The physics world accepts the idea of spacetime, a combined metrical entity which puts time on the same footing as the visible three spatial dimensions. Further spatial dimensions are added in some theories to help assimilate all physical forces into a unified model of reality. But what about adding an extra dimension of time too? Itzak Bars and Yueh-Cheng Kuo of the University of Southern California do exactly that, and add an extra spatial dimension too.
Bars explains this proposal with a comparison. Just as a projection of a 3D object onto a 2D wall can have many different shapes, and each such shape is incapable of fully conveying all the properties of the 3D object, so the single-time description of dynamics in the standard formulation of physics is insufficient to capture many properties of dynamical systems which have remained mysterious or unnoticed.
The addition of an extra time and an extra space dimension, together with a requirement that all motion in the enlarged space be symmetric under an interchange of position and momentum at any instant, reproduces all possible dynamics in ordinary spacetime, and brings to light many relationships and hidden symmetries that are actually present in our own universe.
The hidden relationships among dynamical systems are akin to relationships that exist between the multiple shadows of a 3D object projected on a 2D wall. In this case the object is in a spacetime of 4 space and 2 time dimensions while the shadows are in 3 space and 1 time dimensions. The motion in 4+2 dimensions is actually much more symmetric and simpler than the complex motions of the shadows in 3+1 dimensions.
Besides the general unification of dynamics described above, what does this addition to one extra time and one extra space dimension (in addition to all those extra space dimensions called for in string theory) accomplish that could not be achieved without it? Bars (email@example.com) says that his theory explains CP conservation in the strong interactions described by QCD without the need for a new particle, the axion, which has not been found in experiments.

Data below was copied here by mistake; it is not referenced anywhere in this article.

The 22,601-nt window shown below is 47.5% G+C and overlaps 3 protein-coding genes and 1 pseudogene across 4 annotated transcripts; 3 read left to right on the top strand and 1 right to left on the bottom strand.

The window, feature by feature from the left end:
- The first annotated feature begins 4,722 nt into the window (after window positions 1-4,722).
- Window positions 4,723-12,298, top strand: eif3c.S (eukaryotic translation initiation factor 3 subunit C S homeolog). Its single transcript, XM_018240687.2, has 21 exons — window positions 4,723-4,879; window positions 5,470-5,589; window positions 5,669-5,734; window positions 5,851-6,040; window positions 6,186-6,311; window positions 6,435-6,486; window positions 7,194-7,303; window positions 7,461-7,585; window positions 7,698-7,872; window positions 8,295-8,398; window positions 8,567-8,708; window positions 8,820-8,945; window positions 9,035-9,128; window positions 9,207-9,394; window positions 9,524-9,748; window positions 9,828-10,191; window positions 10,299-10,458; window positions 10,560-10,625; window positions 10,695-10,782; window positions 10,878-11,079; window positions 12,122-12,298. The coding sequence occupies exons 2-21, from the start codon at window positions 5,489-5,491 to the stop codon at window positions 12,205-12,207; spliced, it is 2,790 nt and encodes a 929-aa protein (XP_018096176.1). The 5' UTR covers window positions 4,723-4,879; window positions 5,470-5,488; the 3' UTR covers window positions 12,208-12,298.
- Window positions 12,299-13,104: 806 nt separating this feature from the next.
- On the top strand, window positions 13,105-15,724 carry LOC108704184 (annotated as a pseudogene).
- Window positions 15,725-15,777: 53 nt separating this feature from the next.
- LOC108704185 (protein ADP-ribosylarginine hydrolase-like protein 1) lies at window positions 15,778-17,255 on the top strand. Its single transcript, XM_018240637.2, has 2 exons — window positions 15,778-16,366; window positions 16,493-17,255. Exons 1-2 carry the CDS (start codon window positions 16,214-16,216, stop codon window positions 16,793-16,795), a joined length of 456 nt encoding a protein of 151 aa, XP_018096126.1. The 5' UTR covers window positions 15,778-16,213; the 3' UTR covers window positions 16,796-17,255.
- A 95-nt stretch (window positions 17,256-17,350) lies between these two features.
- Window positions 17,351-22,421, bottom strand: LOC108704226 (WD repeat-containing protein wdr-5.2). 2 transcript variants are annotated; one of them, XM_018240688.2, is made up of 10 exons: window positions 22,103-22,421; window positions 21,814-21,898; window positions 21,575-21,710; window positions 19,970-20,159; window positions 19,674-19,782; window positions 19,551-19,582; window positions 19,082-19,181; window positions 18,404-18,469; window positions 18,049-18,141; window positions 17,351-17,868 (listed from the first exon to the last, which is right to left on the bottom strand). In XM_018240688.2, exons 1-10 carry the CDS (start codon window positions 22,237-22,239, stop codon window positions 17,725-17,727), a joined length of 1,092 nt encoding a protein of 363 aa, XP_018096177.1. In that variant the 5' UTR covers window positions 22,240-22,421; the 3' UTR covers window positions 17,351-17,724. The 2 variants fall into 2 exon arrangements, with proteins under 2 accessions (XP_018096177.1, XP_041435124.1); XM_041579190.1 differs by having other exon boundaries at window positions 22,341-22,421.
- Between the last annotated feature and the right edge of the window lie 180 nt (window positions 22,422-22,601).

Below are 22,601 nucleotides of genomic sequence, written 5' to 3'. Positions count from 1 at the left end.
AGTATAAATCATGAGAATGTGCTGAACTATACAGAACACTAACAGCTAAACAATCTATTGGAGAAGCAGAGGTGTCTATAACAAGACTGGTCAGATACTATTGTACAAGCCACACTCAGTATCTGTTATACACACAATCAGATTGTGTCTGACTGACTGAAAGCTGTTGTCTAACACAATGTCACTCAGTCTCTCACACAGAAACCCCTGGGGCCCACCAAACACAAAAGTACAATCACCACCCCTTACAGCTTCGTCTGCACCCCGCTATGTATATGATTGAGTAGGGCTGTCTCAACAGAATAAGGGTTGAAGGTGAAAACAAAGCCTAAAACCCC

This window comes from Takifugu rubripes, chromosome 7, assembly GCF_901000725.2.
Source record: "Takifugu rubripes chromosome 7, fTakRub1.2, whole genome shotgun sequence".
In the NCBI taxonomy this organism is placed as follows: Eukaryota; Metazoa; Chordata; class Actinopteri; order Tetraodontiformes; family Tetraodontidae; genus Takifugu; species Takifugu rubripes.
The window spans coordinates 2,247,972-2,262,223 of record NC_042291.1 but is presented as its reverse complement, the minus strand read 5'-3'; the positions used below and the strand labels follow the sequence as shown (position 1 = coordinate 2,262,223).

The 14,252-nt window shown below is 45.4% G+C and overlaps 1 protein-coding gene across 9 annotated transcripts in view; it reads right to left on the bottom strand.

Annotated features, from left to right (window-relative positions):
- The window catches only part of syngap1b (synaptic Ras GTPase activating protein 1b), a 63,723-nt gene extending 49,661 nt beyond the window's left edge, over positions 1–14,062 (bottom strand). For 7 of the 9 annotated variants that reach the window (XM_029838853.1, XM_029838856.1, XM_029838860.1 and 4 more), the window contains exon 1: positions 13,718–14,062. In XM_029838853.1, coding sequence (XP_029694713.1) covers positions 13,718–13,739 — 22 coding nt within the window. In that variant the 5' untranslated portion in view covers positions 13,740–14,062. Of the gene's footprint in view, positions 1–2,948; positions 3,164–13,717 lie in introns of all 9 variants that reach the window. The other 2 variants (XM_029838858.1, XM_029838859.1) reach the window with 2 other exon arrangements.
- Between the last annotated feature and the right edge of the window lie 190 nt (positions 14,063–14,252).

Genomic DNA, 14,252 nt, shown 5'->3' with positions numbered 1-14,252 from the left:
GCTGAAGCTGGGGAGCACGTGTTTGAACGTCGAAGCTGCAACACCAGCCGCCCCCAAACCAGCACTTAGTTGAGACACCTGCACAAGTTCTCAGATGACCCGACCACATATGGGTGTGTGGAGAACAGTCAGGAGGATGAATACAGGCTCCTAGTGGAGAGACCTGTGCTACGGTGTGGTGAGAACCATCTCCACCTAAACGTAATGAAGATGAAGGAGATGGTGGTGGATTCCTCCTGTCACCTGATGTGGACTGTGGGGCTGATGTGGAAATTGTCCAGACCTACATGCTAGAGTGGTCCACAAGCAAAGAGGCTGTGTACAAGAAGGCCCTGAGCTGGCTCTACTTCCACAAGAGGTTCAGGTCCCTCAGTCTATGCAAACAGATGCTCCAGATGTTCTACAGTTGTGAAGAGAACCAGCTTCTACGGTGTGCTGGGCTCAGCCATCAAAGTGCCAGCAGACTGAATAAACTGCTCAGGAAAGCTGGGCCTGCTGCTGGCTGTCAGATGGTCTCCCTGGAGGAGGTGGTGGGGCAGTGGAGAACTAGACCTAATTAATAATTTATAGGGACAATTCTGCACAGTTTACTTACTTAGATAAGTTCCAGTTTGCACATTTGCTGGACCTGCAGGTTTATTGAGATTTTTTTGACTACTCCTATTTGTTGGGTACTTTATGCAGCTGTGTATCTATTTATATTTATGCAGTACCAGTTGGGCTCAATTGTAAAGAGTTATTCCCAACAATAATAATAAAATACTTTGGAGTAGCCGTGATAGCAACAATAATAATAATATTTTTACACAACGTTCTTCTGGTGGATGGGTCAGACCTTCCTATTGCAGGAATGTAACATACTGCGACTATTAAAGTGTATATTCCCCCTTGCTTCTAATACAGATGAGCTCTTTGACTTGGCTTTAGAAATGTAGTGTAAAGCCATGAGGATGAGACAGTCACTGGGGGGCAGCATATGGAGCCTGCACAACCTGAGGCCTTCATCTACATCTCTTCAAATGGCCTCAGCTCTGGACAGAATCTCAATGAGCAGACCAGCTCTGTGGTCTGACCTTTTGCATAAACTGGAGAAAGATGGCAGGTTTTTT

It also explains the
fact that the elliptical orbit of planets remains fixed (not counting well-known tiny precessions). This “Runge-Lenz” symmetry effect has remained somewhat mysterious in the study of celestial mechanics, but now could be understood as being due to the symmetry of rotations into the fourth space dimension.
A similar symmetry observed in the spectrum of hydrogen would also be accounted for in 2-time physics, and again explained as a symmetry of rotations into the extra space and time dimensions. There are many such examples of hidden symmetries in the macroscopic classical world as well as in the microscopic quantum world, Bars argues, which can be addressed for the first time with the new 2T formulation of physics.
There have been previous attempts to formulate theories with a second time axis, but Bars says that most
of these efforts have been compromised by problems with unitarity (the need for the sum of all probabilities of occurrences to be no greater than 1) and causality (maintaining the thermodynamic arrow of time).
The USC theorists have reformulated their model to fit into the ongoing supersymmetry version of the standard model and expect their ideas to be tested in computer simulations and in experiments yet to come. (Physical Review Letters, upcoming article)